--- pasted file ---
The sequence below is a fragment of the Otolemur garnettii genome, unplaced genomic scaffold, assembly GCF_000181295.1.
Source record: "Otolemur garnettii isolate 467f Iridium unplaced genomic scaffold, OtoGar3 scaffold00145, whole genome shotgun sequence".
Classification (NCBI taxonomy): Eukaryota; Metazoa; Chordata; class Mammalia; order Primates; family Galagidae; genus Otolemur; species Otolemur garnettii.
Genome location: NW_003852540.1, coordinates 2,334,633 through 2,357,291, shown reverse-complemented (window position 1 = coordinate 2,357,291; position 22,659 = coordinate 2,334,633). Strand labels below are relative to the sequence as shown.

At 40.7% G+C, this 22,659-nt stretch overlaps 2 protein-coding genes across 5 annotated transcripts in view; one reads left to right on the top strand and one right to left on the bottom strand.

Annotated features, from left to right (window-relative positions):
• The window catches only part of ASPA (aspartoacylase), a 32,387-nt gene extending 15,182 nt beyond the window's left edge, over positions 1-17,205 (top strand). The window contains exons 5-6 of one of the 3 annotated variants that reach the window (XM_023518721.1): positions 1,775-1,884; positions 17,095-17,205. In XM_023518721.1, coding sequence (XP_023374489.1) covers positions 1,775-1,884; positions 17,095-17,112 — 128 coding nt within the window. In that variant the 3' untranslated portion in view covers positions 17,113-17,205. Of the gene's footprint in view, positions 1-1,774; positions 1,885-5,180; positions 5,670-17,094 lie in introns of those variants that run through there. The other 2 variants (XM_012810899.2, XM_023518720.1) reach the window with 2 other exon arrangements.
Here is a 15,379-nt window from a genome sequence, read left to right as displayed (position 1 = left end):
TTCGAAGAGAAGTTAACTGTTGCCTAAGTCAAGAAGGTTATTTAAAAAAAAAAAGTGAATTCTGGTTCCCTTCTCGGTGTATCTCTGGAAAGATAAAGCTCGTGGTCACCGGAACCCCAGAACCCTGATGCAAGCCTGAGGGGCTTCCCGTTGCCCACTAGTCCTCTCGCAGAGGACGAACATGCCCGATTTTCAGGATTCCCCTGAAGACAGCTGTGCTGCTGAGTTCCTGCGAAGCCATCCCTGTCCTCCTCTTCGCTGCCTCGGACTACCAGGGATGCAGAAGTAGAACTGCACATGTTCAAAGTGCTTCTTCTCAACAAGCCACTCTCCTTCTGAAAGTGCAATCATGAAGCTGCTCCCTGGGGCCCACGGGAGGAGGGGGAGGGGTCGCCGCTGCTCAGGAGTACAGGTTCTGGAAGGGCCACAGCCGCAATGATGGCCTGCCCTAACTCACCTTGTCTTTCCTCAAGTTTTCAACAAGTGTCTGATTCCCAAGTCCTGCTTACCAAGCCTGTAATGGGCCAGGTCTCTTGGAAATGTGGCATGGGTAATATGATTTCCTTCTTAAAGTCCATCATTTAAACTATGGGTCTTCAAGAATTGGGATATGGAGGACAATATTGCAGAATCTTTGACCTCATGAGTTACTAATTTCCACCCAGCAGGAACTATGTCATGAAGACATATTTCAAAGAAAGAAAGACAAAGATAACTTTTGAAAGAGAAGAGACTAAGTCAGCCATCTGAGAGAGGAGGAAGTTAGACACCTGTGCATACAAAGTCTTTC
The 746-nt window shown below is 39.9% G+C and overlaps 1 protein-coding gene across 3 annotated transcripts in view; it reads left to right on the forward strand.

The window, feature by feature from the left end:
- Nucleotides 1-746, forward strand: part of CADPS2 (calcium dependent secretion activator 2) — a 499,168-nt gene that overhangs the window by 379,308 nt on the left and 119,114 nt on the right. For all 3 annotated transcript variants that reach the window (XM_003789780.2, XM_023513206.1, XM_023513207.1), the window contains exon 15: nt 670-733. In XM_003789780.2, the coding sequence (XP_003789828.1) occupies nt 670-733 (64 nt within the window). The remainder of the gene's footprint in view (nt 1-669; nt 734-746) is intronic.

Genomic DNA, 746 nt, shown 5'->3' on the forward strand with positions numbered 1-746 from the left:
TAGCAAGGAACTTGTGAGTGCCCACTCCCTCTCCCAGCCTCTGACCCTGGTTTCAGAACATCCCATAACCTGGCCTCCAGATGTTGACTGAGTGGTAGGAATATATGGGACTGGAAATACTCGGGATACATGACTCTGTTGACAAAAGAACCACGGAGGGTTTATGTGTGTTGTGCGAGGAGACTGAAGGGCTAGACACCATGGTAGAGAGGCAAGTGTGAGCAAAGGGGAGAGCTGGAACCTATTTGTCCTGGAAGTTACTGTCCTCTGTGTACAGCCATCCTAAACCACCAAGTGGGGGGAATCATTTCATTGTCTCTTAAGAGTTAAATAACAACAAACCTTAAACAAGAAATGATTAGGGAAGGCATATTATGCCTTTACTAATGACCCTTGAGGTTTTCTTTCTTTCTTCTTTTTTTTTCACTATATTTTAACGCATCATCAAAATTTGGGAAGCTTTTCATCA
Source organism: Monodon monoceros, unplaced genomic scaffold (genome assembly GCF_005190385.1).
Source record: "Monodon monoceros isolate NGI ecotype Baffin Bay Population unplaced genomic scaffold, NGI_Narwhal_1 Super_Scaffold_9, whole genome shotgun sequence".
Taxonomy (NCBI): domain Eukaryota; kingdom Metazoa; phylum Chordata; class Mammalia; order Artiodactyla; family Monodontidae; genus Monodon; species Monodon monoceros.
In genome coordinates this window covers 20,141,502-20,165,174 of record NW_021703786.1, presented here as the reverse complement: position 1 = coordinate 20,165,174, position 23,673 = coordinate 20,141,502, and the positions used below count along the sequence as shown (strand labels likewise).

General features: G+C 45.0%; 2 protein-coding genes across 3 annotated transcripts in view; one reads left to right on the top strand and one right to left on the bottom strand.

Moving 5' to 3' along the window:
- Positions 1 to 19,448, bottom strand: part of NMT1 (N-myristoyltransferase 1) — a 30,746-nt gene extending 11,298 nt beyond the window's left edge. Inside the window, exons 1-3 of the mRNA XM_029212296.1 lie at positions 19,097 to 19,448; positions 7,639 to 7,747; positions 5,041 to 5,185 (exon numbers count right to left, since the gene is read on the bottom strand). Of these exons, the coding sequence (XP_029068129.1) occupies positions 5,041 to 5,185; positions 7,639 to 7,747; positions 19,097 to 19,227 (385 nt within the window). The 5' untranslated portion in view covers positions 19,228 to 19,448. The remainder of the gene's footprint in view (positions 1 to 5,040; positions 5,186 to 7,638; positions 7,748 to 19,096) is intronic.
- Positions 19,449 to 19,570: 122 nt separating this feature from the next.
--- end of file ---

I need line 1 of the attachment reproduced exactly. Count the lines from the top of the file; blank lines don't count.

The sequence below is a fragment of the Otolemur garnettii genome, unplaced genomic scaffold, assembly GCF_000181295.1.